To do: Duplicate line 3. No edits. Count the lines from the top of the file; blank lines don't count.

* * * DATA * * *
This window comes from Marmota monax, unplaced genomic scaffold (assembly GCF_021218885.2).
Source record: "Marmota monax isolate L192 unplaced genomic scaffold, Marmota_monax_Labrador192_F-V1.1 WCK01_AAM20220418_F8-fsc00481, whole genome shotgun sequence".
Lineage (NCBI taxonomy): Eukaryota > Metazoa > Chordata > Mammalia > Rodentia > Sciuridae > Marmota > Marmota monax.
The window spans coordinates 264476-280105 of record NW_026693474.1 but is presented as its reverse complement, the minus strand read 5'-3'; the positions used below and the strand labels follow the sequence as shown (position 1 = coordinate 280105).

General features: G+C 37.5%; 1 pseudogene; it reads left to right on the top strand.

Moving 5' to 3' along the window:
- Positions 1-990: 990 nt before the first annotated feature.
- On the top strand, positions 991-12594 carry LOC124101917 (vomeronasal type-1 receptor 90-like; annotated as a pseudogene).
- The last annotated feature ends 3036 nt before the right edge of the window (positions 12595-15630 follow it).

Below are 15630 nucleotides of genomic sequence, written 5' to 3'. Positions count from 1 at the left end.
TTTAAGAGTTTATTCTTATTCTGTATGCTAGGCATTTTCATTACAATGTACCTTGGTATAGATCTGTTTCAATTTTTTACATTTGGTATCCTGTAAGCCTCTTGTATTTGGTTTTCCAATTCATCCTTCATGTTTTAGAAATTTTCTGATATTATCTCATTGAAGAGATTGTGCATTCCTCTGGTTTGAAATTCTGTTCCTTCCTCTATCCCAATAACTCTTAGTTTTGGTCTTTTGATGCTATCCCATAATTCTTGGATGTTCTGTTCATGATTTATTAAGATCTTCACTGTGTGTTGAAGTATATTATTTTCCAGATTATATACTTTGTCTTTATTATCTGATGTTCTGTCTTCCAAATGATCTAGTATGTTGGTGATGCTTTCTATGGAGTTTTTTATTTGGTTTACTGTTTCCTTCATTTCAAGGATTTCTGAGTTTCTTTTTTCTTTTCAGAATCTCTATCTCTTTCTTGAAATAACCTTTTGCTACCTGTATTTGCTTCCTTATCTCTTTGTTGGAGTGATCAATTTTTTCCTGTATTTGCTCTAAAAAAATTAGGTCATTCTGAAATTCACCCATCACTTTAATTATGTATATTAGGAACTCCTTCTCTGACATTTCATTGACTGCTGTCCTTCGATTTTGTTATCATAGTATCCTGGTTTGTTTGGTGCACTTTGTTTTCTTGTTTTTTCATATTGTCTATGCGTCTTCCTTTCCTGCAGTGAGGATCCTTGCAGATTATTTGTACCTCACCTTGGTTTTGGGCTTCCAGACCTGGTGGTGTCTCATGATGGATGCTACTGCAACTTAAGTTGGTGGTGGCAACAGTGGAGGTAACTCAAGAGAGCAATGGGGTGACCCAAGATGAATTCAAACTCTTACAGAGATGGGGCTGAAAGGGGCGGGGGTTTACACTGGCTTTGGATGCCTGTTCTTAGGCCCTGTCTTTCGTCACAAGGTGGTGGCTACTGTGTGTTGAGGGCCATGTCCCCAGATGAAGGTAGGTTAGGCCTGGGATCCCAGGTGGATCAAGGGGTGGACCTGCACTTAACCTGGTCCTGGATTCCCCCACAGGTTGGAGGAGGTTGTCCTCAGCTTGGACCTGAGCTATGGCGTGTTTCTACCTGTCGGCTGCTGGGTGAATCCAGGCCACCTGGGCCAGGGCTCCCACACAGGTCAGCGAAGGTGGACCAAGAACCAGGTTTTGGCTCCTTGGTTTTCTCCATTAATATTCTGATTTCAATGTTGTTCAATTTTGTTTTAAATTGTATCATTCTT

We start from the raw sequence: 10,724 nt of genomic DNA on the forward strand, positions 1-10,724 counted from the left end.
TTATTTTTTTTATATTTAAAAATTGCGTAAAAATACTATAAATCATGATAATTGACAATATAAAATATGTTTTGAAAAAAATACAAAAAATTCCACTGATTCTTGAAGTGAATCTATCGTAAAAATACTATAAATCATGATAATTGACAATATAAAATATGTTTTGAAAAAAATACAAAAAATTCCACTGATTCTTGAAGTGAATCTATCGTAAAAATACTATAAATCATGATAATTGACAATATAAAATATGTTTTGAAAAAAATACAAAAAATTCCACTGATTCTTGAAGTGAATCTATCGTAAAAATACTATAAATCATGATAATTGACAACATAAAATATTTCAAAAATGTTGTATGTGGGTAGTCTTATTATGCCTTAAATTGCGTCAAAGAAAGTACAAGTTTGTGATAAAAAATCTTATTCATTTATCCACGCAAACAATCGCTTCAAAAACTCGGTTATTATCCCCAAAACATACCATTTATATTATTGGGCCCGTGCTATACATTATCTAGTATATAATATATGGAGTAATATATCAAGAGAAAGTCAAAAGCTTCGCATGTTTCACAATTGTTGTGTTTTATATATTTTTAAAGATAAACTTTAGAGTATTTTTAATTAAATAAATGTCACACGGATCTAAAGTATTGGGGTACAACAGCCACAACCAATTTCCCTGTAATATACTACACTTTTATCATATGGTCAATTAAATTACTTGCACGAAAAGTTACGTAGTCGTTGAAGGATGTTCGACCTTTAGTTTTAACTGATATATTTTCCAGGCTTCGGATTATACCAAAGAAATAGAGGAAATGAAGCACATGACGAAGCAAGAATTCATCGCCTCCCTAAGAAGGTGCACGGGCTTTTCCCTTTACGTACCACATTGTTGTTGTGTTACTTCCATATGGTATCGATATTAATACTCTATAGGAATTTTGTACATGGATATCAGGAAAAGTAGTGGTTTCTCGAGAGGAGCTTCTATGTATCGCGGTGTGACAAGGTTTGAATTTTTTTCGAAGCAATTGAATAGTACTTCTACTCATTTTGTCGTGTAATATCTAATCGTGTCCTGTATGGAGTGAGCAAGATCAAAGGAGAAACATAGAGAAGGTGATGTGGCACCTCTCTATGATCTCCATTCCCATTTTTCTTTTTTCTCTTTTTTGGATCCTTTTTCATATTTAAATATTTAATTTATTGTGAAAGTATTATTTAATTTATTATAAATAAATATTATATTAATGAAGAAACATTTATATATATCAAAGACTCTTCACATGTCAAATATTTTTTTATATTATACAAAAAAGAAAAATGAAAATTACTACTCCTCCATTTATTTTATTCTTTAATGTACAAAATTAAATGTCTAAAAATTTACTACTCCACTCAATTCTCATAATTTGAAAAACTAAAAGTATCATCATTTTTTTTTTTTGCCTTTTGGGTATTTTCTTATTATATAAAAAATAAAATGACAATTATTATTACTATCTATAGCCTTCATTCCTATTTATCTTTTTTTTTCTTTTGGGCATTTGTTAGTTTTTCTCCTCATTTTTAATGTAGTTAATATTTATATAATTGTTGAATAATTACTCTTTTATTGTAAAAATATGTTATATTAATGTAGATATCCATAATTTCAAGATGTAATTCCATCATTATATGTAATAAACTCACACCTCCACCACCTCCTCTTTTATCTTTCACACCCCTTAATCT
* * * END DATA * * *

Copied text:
Lineage (NCBI taxonomy): Eukaryota > Metazoa > Chordata > Mammalia > Rodentia > Sciuridae > Marmota > Marmota monax.